|« Advent of the Hive-mind | Gene Expression Front Page | Authority & quackery »|
March 21, 2005
The evolution of Mormons
Deseret News has a long piece titled "Utah's non-war over evolution." It is somewhat rambling, but it should be viewed in light of the fact Ronald L. Numbers in The Creationists recounts that 'In 1935 only 36 percent of the students at the Mormon's Brighman Young University denied that humans have been "created in a process of evolution from lower forms." By 1973 the figure had risen sharply to 81....' The results at BYU might be due to decreased sample biasing as the student body increased in size, but, I think there is a real sociological process going on here: between 1930 and 1970 Mormons became, more or less, part of the American mainstream.1 And, to some extent they identified sociologically with conservative Protestants, who have been at the forefront of the "War against Evolution" since the rise of Darwinism in the United States.
But, note that the reporter is careful to highlight that the Latter Day Church's teaching on the topic of evolutionary theory is far more circumspect and constrained than the perception of the seminary teachers who provide Mormon youth with their religious education. I have posted about Mormon peculiarities in the realm of belief when Protestantism is taken as normative before, but, I think the attitude toward evolution among the Mormon laity2 is a reflection of sociological forces buffetting them in the sea of American culture in which their peculiar beliefs have no great impact. Many of my classmates in high school were Mormon, and when I discussed evolutionary theory with them I would generally encounter less hostility than from my evangelical peers, but overall they were "unbelievers." But, when I pressed them for theological or doctrinal justification for their position they could not produce anything, in contrast with evangelicals who often encountered Creationists literature at their church and so were ready with prefab talking points intelligible in their literalist worldview. My Mormon friends often ended up somewhat confused as to why they rejected evolutionary theory in the context of their religion, but I think the reality that my inquiries were exposing was that the Latter Day Saints are far more affected by the zeitgeist than they themselves are aware of.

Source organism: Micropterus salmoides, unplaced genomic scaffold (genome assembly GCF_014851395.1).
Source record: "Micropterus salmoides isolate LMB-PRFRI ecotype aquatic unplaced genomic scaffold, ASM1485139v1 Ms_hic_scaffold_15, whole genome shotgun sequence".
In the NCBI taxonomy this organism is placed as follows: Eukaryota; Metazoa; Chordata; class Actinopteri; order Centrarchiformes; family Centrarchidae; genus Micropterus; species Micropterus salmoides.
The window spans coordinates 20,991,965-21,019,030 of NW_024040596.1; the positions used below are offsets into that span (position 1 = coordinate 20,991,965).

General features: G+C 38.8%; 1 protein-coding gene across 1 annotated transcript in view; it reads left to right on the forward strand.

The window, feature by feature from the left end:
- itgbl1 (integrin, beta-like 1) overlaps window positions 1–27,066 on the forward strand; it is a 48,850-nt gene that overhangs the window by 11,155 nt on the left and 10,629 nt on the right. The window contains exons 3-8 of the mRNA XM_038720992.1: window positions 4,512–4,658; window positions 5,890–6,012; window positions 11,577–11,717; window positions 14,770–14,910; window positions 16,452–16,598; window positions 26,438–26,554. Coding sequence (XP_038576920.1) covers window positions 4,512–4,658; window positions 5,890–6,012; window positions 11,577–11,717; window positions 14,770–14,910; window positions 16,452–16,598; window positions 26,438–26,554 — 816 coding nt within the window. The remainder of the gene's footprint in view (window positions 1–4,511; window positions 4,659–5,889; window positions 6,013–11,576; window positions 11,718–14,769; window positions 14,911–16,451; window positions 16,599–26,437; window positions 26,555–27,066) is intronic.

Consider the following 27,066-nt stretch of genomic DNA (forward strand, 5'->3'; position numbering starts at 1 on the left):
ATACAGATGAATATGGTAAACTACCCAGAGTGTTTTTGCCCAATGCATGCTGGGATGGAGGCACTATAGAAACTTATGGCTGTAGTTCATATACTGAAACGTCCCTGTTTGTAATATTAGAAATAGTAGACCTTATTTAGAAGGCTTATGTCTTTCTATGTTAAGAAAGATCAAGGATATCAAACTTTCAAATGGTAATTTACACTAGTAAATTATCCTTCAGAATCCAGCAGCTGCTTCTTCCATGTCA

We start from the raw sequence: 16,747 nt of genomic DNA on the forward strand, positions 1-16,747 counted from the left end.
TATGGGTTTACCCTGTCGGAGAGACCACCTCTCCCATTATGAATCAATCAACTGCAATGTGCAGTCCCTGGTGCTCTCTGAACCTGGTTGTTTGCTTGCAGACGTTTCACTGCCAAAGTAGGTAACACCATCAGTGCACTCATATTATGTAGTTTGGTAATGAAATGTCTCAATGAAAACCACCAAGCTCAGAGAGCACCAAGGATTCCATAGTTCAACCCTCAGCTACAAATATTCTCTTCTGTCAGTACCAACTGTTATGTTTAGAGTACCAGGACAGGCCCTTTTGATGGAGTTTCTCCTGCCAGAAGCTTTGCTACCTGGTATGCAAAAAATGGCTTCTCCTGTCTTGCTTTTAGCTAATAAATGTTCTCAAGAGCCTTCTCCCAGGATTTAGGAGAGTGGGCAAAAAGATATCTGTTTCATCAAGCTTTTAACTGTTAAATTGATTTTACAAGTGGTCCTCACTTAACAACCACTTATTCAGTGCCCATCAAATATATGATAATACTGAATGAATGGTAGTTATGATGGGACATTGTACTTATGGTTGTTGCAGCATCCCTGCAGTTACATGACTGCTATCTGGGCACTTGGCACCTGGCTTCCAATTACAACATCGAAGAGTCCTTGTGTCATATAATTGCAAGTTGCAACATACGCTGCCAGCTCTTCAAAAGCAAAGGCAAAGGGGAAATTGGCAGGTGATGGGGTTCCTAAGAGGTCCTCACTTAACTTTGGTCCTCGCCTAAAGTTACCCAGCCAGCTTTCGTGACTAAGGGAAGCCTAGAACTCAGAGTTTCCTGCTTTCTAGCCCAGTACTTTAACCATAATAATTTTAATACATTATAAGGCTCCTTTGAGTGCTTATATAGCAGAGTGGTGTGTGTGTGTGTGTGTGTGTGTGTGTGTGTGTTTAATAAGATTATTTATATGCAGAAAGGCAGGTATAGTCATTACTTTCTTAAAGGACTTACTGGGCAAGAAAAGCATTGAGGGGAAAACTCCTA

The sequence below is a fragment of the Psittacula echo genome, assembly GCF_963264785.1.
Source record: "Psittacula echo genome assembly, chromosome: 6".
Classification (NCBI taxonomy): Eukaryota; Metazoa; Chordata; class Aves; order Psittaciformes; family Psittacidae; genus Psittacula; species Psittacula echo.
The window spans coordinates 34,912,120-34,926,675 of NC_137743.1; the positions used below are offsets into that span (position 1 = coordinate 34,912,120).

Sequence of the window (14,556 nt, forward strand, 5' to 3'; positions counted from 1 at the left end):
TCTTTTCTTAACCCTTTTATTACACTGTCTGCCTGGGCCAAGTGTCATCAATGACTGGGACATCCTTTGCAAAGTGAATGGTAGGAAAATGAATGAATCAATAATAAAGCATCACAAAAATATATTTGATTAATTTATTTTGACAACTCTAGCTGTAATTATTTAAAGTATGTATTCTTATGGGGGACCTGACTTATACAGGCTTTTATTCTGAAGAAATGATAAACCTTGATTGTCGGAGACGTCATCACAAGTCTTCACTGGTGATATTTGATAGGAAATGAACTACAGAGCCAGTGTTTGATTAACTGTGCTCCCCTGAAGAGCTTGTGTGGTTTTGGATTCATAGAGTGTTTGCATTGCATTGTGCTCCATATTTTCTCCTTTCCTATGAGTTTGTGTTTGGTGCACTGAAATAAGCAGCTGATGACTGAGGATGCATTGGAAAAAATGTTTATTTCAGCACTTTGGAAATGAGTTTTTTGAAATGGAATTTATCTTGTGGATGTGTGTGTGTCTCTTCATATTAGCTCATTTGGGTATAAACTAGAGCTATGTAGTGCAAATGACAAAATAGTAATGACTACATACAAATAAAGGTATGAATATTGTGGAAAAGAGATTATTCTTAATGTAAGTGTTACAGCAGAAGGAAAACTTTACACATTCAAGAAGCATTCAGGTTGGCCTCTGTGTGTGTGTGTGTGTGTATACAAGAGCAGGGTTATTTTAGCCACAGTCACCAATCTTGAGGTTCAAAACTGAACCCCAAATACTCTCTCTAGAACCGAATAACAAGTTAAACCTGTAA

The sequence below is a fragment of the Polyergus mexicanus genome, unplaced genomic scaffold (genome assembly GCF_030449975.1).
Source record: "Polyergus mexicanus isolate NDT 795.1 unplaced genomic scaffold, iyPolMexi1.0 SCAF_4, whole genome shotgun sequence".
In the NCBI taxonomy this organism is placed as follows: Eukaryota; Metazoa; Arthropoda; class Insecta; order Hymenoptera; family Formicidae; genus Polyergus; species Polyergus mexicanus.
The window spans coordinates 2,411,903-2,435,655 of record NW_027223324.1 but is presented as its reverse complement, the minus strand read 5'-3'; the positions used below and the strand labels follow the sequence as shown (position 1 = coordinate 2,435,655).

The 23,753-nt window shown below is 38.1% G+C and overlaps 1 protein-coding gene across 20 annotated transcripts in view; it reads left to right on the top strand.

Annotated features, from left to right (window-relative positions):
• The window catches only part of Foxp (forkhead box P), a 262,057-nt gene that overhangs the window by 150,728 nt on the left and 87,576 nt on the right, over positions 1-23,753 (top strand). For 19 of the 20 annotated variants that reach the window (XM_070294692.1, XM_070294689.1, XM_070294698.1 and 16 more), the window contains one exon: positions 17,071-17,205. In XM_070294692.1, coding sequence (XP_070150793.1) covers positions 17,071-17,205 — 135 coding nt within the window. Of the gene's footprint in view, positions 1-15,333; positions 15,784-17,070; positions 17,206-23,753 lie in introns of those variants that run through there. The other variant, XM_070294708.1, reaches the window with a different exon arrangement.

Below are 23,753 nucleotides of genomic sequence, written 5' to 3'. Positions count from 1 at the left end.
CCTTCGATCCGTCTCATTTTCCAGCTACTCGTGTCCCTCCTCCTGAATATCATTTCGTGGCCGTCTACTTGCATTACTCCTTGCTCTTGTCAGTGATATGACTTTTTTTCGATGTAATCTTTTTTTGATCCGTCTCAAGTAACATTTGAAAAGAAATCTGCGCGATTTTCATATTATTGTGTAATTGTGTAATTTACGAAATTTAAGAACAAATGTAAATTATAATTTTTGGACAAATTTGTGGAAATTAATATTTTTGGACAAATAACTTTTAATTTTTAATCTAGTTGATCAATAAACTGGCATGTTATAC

This is I think part of a greater process of the canalization of various religious sects and denominations into a few broad rivers of practice and outlook in the United States. Because most Mormons have placed themselves within the "religious conservative" camp they have absorbed some talking points reflexively without further reflection as to whether it is truly in keeping with their explicitly stated religious beliefs. Over time I would not be surprised if the Creationist bent of the some of the laity percolates upward toward the Church Hierarchy (generally drawn from successful businessmen). The individualistic orientation of many American Roman Catholics also reflects their shaping by the American sociological landscape, and even relatively exotic religions like Islam are being stamped by the spirit of the times.
Update: Ex-Mormon A Clear Voice responds to my post. The response implies that the move toward Creationism among Mormons might be the result of their move toward assimilation into self-identification as mainstream Christians. I would like to point out that that Creationism is only strongly identified with conservative Protestants. Most American Catholics and mainline Christians are theistic evolutionists. The Reorganized Church of Jesus Christ of Latter Day Saints, historically related to the more numerous Mormons, has basically morphed into a moderate Protestant denomination for operational purposes. So the Mormon move toward Creationism is not just identification with Christianity and a shift away from their pride in deviance from the norms of worldwide Christian faith, but an identification with conservative Protestanism. Additionally, I would argue that Creationism is often relatively ancillary to conservative Protestant thought, that is, it is implied by their literalist beliefs, but, it is not a pillar of their faith. The Mormon shift toward implicit Creationism to me suggests that cultural undercurrents have reshaped the Latter Day Saints zeitgeist without their full knowledge.
A Clear Voice seems to put more emphasis on the hierarchy and a top-down concept of religious worldview. This certainly makes sense, and it is more appropriate in the Mormon context than in the Protestant one (where schism is socially acceptable and almost inevitable). It seems likely that structural constraints of Mormon theology might always prevent their full assimilation into the conservative Protestant subculture, for unlike the Reorganized Church of Latter Day Saints, Mormons reject the Trinity, a key item of belief for nearly all the world's Christians. In contrast, Creationism is a point of commonality which is not obstructed by the peculiarity of the Mormon theology, a way to bridge the chasm between conservative Protestants and themselves.
Mormons are an important illustration of the salience of both explicit and implicit religious beliefs and doctrines in the shaping of a community.
1 - The growth of the Mormon religion in this period also was driven partly by conversion of non-Mormons who may not have shed all their prior preconceptions or values.
2 - Since Mormons do not have a professional priesthood I use the term loosely.